Do you remember the fear of chaos in London before the Olympic games? The transport congestion and lack of hotel availability? It was predicted that enormous lines would snake around train stations forcing commuters into a 45-minute wait just to get onto a station platform.
The horror stories and recorded messages from London Mayor, Boris Johnson, all did their job. Commuters adjusted their regular journey or worked from home where possible. The public transport system in London during these Olympics has been a joy - it is the first time in years I can recall a full weekend service.
But TV news reports this week have been full of forlorn retailers complaining of reduced takings because of the Olympics. 'Where is the Olympic boost?' they all seem to be asking. With the London streets quieter than usual and commuters staying at home, many shops are struggling, especially where they ordered extra stock - expecting an Olympic bonanza.
The answer is obvious in some ways, but multilayered and not immediate. The short-term retail decline is almost entirely due to Londoners changing their travel and social plans during the Olympic games. And it is no surprise that London is fairly quiet right now, with fewer tourists than is usual for mid-August. Any tourist who has come to London right now will have specifically wanted to be in London for the games. Any tourist with an interest in the UK, but without wanting the expected chaos of the Olympics, would have avoided these two weeks.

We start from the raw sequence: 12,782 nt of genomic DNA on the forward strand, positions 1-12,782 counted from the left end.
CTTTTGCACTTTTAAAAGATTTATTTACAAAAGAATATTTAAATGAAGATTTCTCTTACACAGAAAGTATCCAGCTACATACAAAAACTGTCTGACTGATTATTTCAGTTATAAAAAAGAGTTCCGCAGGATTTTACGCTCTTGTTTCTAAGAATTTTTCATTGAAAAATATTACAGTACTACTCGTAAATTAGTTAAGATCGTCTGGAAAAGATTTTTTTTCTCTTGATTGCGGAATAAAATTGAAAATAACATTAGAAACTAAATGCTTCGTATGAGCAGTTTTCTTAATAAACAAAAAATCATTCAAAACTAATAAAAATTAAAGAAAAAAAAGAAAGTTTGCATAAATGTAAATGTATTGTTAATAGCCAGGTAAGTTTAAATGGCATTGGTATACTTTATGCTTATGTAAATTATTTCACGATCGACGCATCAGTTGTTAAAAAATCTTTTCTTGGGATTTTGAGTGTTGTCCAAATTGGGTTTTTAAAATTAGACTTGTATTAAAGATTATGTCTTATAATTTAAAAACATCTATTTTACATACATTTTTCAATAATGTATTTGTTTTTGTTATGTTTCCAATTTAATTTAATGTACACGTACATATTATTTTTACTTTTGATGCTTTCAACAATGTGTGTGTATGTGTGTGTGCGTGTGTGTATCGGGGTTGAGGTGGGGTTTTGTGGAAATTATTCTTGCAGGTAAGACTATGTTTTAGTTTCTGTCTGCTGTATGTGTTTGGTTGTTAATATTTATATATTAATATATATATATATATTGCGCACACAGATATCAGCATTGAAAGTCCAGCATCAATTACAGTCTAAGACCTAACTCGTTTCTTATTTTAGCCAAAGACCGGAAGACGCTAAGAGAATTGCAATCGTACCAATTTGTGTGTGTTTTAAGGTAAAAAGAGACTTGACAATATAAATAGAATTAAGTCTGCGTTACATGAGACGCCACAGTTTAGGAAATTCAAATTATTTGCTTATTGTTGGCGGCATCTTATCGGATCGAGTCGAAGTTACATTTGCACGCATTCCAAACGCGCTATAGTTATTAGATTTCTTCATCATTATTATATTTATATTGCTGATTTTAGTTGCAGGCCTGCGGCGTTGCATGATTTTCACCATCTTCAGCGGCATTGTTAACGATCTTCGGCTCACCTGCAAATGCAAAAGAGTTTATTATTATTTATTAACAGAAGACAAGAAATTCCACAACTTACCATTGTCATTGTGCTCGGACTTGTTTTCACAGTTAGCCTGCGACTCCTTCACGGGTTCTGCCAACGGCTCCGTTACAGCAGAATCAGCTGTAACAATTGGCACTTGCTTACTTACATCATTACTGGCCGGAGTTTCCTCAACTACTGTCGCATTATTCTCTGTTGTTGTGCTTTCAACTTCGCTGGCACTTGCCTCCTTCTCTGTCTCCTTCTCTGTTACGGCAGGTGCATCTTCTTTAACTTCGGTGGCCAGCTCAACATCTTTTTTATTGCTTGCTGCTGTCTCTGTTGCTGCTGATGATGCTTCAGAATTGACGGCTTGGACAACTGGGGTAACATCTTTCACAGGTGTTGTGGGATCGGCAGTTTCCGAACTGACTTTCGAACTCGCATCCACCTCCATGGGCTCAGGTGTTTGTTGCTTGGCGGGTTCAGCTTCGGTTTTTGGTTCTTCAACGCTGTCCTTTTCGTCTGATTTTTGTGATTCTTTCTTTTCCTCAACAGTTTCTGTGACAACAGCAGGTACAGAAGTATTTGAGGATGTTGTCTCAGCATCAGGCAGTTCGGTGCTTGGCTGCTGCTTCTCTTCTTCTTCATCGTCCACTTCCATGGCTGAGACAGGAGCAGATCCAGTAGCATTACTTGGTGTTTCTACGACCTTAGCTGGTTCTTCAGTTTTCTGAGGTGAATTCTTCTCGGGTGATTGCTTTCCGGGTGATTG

Hotels and retailers should have expected an unusual two weeks. Many predicted a boom, but it's no surprise to see the opposite because of these two simple effects, tourists avoiding the two weeks of the Olympics and locals avoiding unnecessary travel during the games.
The retailers hanging their heads in dismay should celebrate the Olympic boost the UK will now receive after the games. And not in the next month or two, I'm thinking more of how tourists will be inclined to visit London for the next two or three decades just because of the Olympic games.
London is pulling off an enormous success. As a British citizen I may well be biased in saying that this is the greatest Olympics I can ever remember, but in terms of how this is presenting London to the world can you think of a better advert? The team at VisitBritain must be cracking open the Champagne with each passing day just getting better - and we still have the closing ceremony to look forward to this weekend.
If this sounds far-fetched then think about your own choices of holiday destination. Did you ever visit a city because your favourite band formed there? Or you recall watching a movie about somewhere, and always wanted to visit? Or you read a book and wanted to see where the author was born?
Does it sound far fetched that a 15-year-old who watched Usain Bolt win in London will book a trip to see London when they are 25? It doesn't sound far-fetched to me. It sounds like an opportunity to use the London Olympic games to promote the UK into the middle of this century at least.
So when retailers in London talk to TV film crews about the scarcity of shoppers this week, they might want to just wait and see what happens next summer, and the summer after that.